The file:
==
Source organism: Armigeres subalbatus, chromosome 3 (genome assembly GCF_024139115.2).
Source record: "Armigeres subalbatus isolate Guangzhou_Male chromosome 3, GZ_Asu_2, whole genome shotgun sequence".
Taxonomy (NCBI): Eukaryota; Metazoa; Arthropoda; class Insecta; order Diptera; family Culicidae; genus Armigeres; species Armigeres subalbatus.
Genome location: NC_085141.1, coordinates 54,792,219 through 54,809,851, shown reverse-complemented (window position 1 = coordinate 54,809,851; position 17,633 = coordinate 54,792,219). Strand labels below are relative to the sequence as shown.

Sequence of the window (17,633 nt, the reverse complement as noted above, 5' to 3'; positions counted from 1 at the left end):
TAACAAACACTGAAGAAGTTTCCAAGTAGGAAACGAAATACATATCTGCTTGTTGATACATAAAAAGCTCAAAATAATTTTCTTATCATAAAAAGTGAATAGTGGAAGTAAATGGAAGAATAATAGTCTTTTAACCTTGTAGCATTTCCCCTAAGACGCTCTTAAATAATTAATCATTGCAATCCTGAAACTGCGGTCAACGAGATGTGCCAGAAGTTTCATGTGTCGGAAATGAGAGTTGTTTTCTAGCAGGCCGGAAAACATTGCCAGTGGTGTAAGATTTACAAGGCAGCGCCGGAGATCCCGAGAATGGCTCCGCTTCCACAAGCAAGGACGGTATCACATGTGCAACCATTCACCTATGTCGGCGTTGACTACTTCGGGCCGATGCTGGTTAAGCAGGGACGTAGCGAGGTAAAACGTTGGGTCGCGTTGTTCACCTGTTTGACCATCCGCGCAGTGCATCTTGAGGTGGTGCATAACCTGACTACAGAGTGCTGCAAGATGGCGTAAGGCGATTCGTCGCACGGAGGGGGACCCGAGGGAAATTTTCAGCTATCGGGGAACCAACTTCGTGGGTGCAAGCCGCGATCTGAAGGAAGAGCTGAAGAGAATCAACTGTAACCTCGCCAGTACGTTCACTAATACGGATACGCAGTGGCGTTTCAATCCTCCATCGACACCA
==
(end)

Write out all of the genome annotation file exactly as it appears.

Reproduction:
Source organism: Armigeres subalbatus, chromosome 3 (genome assembly GCF_024139115.2).
Source record: "Armigeres subalbatus isolate Guangzhou_Male chromosome 3, GZ_Asu_2, whole genome shotgun sequence".
Taxonomy (NCBI): Eukaryota; Metazoa; Arthropoda; class Insecta; order Diptera; family Culicidae; genus Armigeres; species Armigeres subalbatus.
Genome location: NC_085141.1, coordinates 54,792,219 through 54,809,851, shown reverse-complemented (window position 1 = coordinate 54,809,851; position 17,633 = coordinate 54,792,219). Strand labels below are relative to the sequence as shown.

Sequence of the window (17,633 nt, the reverse complement as noted above, 5' to 3'; positions counted from 1 at the left end):
TAACAAACACTGAAGAAGTTTCCAAGTAGGAAACGAAATACATATCTGCTTGTTGATACATAAAAAGCTCAAAATAATTTTCTTATCATAAAAAGTGAATAGTGGAAGTAAATGGAAGAATAATAGTCTTTTAACCTTGTAGCATTTCCCCTAAGACGCTCTTAAATAATTAATCATTGCAATCCTGAAACTGCGGTCAACGAGATGTGCCAGAAGTTTCATGTGTCGGAAATGAGAGTTGTTTTCTAGCAGGCCGGAAAACATTGCCAGTGGTGTAAGATTTACAAGGCAGCGCCGGAGATCCCGAGAATGGCTCCGCTTCCACAAGCAAGGACGGTATCACATGTGCAACCATTCACCTATGTCGGCGTTGACTACTTCGGGCCGATGCTGGTTAAGCAGGGACGTAGCGAGGTAAAACGTTGGGTCGCGTTGTTCACCTGTTTGACCATCCGCGCAGTGCATCTTGAGGTGGTGCATAACCTGACTACAGAGTGCTGCAAGATGGCGTAAGGCGATTCGTCGCACGGAGGGGGACCCGAGGGAAATTTTCAGCTATCGGGGAACCAACTTCGTGGGTGCAAGCCGCGATCTGAAGGAAGAGCTGAAGAGAATCAACTGTAACCTCGCCAGTACGTTCACTAATACGGATACGCAGTGGCGTTTCAATCCTCCATCGACACCA